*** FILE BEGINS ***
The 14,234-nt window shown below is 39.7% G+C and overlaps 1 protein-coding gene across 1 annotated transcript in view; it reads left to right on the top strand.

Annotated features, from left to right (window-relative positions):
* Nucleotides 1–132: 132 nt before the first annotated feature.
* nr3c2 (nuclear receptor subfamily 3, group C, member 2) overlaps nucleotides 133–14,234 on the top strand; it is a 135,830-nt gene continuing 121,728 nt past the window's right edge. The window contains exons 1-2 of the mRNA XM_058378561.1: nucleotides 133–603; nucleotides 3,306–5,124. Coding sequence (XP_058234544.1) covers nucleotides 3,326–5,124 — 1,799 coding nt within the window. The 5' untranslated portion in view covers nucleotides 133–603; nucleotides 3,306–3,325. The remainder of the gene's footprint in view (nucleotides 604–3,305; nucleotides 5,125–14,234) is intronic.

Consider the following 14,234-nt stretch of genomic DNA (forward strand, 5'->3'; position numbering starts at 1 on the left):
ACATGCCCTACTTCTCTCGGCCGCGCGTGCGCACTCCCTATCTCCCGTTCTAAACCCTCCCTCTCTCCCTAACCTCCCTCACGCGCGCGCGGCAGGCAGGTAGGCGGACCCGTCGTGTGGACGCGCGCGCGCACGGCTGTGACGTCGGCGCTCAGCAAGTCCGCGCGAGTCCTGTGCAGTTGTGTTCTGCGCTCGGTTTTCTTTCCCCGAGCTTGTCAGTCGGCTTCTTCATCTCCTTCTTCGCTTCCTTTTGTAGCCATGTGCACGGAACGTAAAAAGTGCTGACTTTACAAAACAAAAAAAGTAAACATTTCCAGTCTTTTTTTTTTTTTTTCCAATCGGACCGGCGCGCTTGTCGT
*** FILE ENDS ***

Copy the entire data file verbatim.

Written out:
The 14,234-nt window shown below is 39.7% G+C and overlaps 1 protein-coding gene across 1 annotated transcript in view; it reads left to right on the top strand.

Annotated features, from left to right (window-relative positions):
* Nucleotides 1–132: 132 nt before the first annotated feature.
* nr3c2 (nuclear receptor subfamily 3, group C, member 2) overlaps nucleotides 133–14,234 on the top strand; it is a 135,830-nt gene continuing 121,728 nt past the window's right edge. The window contains exons 1-2 of the mRNA XM_058378561.1: nucleotides 133–603; nucleotides 3,306–5,124. Coding sequence (XP_058234544.1) covers nucleotides 3,326–5,124 — 1,799 coding nt within the window. The 5' untranslated portion in view covers nucleotides 133–603; nucleotides 3,306–3,325. The remainder of the gene's footprint in view (nucleotides 604–3,305; nucleotides 5,125–14,234) is intronic.

Consider the following 14,234-nt stretch of genomic DNA (forward strand, 5'->3'; position numbering starts at 1 on the left):
ACATGCCCTACTTCTCTCGGCCGCGCGTGCGCACTCCCTATCTCCCGTTCTAAACCCTCCCTCTCTCCCTAACCTCCCTCACGCGCGCGCGGCAGGCAGGTAGGCGGACCCGTCGTGTGGACGCGCGCGCGCACGGCTGTGACGTCGGCGCTCAGCAAGTCCGCGCGAGTCCTGTGCAGTTGTGTTCTGCGCTCGGTTTTCTTTCCCCGAGCTTGTCAGTCGGCTTCTTCATCTCCTTCTTCGCTTCCTTTTGTAGCCATGTGCACGGAACGTAAAAAGTGCTGACTTTACAAAACAAAAAAAGTAAACATTTCCAGTCTTTTTTTTTTTTTTTCCAATCGGACCGGCGCGCTTGTCGT